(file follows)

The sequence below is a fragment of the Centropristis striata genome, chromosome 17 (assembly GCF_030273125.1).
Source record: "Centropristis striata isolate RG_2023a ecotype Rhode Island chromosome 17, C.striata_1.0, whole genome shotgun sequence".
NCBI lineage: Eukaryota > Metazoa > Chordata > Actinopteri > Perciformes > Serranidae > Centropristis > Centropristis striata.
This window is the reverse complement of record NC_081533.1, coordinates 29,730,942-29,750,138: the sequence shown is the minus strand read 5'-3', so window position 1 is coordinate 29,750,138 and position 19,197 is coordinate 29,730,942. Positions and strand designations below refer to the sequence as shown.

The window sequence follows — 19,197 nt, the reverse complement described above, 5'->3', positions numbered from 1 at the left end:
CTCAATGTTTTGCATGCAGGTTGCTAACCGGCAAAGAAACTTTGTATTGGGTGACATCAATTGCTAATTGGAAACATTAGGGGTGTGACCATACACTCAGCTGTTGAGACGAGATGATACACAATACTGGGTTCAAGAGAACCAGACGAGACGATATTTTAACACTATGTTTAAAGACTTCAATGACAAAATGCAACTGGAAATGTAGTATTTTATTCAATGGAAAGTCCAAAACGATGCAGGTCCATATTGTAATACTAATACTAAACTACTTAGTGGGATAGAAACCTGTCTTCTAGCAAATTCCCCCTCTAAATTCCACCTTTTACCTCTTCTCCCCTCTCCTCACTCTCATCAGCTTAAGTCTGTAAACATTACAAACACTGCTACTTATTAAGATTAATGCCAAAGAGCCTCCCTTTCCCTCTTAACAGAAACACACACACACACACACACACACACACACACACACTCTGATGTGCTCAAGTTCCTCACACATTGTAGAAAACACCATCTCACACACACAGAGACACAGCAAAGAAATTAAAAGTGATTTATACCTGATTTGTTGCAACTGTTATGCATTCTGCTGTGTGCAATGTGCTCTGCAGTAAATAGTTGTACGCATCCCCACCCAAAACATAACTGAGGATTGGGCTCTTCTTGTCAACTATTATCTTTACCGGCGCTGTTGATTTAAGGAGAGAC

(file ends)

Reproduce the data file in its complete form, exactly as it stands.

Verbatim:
The sequence below is a fragment of the Centropristis striata genome, chromosome 17 (assembly GCF_030273125.1).
Source record: "Centropristis striata isolate RG_2023a ecotype Rhode Island chromosome 17, C.striata_1.0, whole genome shotgun sequence".
NCBI lineage: Eukaryota > Metazoa > Chordata > Actinopteri > Perciformes > Serranidae > Centropristis > Centropristis striata.
This window is the reverse complement of record NC_081533.1, coordinates 29,730,942-29,750,138: the sequence shown is the minus strand read 5'-3', so window position 1 is coordinate 29,750,138 and position 19,197 is coordinate 29,730,942. Positions and strand designations below refer to the sequence as shown.

The window sequence follows — 19,197 nt, the reverse complement described above, 5'->3', positions numbered from 1 at the left end:
CTCAATGTTTTGCATGCAGGTTGCTAACCGGCAAAGAAACTTTGTATTGGGTGACATCAATTGCTAATTGGAAACATTAGGGGTGTGACCATACACTCAGCTGTTGAGACGAGATGATACACAATACTGGGTTCAAGAGAACCAGACGAGACGATATTTTAACACTATGTTTAAAGACTTCAATGACAAAATGCAACTGGAAATGTAGTATTTTATTCAATGGAAAGTCCAAAACGATGCAGGTCCATATTGTAATACTAATACTAAACTACTTAGTGGGATAGAAACCTGTCTTCTAGCAAATTCCCCCTCTAAATTCCACCTTTTACCTCTTCTCCCCTCTCCTCACTCTCATCAGCTTAAGTCTGTAAACATTACAAACACTGCTACTTATTAAGATTAATGCCAAAGAGCCTCCCTTTCCCTCTTAACAGAAACACACACACACACACACACACACACACACACACACTCTGATGTGCTCAAGTTCCTCACACATTGTAGAAAACACCATCTCACACACACAGAGACACAGCAAAGAAATTAAAAGTGATTTATACCTGATTTGTTGCAACTGTTATGCATTCTGCTGTGTGCAATGTGCTCTGCAGTAAATAGTTGTACGCATCCCCACCCAAAACATAACTGAGGATTGGGCTCTTCTTGTCAACTATTATCTTTACCGGCGCTGTTGATTTAAGGAGAGAC